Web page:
Mindfulness and how to be a good friend in lockdown
Written by: Emma Hudson | Last updated: 17 Feb 2021
Reviewed by: Paul Baker
It seems everyone has suffered loss through Covid. For some it will be the loss of a person, for others it may be the loss of a job, freedom, contact, routine or devastatingly, all the above. So how can mindfulness help us, help others with their loss?
How to be good friend using mindfulness techniques:
Be a good listener
Try not to be thinking about what you are going to say in return – rather listen to how they feel
Reflect what they have said
This will help them feel heard. You could begin the conversation with ‘what I just heard was …’ ‘Am I right in thinking this is how you feel?’
Do not try and fix their problem
Rather validate how they feel using helpful expressions such as ‘I can’t imagine how this must feel for you ..but it sounds awful’ or ‘you are right to feel sad.. it’s a very sad situation’ ‘your loss is huge …you are perfectly within your rights to feel angry.’
Try to not begin your reply with ‘At least.’
This could sound as if their suffering is not being validated.
Don’t talk about your suffering
Try your very best not to bring the attention to your suffering … e.g., ‘Oh! When that happened to me, I felt this way ….’ It can be helpful for you to let them know you have experienced similar loss…however try to let the attention remain on them.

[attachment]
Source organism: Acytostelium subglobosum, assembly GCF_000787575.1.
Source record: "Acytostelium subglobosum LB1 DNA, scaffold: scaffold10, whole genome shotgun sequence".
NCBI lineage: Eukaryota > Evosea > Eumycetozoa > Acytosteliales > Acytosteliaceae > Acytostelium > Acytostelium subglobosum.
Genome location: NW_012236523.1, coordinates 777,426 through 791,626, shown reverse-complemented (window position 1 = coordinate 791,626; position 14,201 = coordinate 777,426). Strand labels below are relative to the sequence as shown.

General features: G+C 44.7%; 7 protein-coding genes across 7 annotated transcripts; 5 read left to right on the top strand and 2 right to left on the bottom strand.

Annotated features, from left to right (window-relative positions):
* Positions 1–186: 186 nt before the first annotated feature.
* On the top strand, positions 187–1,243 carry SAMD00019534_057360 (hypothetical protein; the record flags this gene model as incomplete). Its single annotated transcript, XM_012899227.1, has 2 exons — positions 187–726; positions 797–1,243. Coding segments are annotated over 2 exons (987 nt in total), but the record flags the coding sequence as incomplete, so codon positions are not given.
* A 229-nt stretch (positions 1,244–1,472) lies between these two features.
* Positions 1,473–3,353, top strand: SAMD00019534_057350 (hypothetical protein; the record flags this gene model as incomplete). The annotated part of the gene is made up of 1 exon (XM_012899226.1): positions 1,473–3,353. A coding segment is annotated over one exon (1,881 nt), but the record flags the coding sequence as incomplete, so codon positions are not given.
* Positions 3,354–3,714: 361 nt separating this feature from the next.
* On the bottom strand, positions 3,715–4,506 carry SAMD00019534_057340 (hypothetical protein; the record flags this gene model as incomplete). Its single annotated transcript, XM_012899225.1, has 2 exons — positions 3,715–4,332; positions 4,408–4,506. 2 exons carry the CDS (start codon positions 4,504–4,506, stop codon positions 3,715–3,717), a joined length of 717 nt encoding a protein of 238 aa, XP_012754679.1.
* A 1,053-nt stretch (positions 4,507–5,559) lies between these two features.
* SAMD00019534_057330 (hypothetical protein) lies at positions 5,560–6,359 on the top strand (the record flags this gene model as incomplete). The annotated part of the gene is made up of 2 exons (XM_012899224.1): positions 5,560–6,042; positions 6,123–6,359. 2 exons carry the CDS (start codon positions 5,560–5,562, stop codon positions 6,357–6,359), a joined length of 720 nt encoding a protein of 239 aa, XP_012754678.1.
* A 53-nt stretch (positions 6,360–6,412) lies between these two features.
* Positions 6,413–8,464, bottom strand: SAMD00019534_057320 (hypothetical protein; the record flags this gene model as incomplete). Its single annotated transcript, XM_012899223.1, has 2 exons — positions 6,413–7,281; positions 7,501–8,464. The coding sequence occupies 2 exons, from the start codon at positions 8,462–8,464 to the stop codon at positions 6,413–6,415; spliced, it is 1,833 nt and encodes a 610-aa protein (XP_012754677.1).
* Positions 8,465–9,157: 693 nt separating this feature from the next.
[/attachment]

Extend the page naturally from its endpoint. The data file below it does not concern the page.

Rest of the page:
When they cry
If someone cries, try using mindfulness ..so you are not tempted to say: ‘Aw don’t worry … it will be okay.’ Try and sit with them as they cry. Use mindfulness to not say anything. This can be much more powerful than ‘Don’t cry .. it will be fine.’
Monitor the conversation mindfully
That way you know when it is appropriate to offer constructive help. It can be helpful to not dive in immediately with suggestions that you may believe will ‘make them feel better.’
One of the most common anxieties people can feel when they are experiencing loss, is a feeling of not being heard. A good friend will be the friend who made you feel heard. Mindfulness can help us practice being a good friend. It is not always about offering good advice, finding a solution, or fixing the problem – it is often just about being there – validating their suffering.